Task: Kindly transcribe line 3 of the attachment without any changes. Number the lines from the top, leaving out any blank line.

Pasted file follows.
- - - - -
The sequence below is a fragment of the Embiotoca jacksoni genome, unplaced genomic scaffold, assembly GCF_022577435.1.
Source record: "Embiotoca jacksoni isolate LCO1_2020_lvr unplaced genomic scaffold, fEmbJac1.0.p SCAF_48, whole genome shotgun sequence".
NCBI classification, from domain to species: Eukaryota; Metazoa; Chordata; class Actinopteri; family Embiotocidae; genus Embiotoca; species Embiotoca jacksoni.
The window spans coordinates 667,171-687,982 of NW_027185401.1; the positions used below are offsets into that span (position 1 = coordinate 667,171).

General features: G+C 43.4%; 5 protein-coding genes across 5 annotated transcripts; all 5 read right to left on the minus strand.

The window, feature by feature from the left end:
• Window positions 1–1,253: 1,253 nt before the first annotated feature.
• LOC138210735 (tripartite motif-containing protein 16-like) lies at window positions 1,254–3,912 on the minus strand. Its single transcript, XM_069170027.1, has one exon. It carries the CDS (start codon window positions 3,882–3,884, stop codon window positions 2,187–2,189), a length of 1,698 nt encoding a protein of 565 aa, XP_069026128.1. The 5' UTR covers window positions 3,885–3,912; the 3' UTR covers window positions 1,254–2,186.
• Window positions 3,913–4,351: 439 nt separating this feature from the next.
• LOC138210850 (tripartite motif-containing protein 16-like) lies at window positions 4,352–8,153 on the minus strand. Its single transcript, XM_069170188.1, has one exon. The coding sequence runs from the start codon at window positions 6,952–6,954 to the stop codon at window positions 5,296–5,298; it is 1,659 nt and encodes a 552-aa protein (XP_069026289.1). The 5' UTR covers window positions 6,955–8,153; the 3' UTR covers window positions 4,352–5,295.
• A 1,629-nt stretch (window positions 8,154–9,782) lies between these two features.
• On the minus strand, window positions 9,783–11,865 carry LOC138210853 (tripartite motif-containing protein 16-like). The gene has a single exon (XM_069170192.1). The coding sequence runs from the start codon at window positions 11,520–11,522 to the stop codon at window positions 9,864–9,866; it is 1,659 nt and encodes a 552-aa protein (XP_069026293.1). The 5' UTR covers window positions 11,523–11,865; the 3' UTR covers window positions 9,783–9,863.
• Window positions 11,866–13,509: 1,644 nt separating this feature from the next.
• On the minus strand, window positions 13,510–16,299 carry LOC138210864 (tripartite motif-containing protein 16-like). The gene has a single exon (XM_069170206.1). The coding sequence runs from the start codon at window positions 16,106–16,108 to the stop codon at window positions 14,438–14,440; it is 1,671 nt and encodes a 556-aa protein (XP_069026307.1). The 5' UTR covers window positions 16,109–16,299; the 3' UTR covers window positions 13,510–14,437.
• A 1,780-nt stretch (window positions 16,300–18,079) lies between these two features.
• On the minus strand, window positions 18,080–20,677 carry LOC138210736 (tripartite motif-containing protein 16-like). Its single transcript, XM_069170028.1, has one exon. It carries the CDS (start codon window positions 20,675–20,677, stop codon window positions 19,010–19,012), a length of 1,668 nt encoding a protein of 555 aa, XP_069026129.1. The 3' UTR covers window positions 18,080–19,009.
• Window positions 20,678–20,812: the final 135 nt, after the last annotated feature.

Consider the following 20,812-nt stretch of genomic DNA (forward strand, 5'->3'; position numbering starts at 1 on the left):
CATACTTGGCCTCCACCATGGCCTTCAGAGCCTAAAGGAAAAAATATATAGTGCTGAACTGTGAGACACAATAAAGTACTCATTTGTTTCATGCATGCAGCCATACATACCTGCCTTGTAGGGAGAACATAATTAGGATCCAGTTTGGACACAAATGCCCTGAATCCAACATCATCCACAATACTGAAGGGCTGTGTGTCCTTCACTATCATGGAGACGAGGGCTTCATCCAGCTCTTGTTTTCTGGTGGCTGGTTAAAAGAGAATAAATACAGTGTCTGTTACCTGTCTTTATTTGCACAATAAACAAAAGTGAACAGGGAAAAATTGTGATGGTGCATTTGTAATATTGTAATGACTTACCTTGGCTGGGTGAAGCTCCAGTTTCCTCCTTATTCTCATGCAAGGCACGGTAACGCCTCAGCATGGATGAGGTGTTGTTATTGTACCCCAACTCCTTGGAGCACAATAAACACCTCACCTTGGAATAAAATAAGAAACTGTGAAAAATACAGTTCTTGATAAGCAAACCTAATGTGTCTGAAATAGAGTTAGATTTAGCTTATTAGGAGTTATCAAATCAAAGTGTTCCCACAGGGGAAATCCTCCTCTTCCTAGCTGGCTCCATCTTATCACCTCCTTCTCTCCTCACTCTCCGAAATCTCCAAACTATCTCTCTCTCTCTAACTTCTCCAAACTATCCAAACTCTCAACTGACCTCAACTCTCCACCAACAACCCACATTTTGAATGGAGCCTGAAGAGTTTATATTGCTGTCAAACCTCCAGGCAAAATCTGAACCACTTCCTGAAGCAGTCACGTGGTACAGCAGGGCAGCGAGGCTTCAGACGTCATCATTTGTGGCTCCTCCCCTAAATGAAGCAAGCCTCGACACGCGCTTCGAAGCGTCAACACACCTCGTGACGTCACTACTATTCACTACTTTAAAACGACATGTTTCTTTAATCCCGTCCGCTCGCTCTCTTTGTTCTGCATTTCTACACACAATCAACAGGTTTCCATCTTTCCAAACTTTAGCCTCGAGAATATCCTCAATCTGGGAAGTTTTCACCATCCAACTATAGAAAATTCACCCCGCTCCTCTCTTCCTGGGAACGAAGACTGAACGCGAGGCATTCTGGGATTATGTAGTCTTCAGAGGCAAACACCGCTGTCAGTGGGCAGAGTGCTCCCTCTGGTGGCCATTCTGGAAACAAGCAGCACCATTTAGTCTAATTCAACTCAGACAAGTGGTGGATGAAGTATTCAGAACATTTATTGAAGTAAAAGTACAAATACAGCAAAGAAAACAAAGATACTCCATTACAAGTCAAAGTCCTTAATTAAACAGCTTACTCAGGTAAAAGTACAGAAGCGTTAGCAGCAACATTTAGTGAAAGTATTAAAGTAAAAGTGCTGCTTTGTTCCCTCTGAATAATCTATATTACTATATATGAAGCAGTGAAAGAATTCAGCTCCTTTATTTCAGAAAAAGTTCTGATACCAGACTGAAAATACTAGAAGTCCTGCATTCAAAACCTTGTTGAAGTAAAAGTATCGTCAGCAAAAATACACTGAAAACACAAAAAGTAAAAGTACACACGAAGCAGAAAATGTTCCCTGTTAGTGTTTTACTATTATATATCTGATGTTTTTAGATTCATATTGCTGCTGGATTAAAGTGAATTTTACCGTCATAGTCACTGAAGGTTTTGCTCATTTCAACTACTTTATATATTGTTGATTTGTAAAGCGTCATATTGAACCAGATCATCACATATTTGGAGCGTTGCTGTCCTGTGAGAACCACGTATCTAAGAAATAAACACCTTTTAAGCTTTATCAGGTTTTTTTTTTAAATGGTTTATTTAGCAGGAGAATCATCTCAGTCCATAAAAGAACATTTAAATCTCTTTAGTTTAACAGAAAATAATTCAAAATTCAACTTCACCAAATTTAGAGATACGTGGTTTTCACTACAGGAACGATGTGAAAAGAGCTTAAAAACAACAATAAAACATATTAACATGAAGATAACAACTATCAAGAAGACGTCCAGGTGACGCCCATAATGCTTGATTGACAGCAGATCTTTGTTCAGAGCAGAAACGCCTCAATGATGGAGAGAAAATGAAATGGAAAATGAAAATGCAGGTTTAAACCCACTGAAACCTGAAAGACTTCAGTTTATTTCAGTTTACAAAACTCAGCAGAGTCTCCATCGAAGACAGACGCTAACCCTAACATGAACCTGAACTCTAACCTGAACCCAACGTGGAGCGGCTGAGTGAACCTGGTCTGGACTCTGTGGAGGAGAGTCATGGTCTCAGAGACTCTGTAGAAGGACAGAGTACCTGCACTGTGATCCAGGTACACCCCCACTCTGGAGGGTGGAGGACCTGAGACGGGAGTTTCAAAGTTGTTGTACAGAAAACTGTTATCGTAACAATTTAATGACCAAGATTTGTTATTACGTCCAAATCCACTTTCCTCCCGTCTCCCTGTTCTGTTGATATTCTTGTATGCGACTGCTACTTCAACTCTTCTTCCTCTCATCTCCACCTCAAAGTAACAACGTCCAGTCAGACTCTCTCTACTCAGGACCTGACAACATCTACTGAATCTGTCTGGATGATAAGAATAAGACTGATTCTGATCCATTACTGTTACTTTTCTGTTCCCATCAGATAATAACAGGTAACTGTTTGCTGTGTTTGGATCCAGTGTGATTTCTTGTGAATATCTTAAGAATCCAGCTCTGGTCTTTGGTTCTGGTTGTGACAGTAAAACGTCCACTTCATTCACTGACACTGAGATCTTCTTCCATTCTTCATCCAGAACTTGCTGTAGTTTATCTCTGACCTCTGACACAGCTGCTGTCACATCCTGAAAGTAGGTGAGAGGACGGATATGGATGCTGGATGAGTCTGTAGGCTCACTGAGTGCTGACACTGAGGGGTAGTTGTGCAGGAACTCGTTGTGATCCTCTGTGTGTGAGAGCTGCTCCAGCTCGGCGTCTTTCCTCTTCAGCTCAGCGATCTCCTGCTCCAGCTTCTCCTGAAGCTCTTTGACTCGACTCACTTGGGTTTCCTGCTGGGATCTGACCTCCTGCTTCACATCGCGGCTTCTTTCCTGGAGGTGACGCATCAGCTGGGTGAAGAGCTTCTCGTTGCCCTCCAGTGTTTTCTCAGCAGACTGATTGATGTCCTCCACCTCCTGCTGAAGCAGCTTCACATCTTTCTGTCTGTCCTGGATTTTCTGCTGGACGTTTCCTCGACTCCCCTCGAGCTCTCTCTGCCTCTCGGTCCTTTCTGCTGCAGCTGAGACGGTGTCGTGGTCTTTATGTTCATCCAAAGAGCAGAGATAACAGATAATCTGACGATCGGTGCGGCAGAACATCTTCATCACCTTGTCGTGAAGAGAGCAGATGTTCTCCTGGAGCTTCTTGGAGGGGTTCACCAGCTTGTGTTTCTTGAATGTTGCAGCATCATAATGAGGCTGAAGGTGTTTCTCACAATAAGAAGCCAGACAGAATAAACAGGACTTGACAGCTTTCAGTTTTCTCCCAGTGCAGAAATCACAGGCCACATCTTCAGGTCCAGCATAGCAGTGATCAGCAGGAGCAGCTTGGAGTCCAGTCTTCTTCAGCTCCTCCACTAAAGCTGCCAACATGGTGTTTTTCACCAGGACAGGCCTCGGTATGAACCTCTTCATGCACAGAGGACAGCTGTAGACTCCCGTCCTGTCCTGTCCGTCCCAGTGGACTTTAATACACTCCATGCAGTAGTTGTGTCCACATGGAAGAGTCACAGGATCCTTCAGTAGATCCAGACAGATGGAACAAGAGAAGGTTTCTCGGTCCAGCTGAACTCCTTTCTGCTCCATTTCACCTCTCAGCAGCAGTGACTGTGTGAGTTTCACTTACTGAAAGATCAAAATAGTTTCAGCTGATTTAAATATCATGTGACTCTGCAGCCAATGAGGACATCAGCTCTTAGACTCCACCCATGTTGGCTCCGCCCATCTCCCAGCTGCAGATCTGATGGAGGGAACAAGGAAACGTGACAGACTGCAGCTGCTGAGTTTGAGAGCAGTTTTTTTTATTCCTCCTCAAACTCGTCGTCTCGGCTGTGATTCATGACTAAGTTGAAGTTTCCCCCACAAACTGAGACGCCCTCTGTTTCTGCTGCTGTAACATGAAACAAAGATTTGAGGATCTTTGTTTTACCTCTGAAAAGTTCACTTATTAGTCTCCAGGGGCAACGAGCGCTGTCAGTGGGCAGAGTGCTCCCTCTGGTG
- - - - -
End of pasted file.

NCBI classification, from domain to species: Eukaryota; Metazoa; Chordata; class Actinopteri; family Embiotocidae; genus Embiotoca; species Embiotoca jacksoni.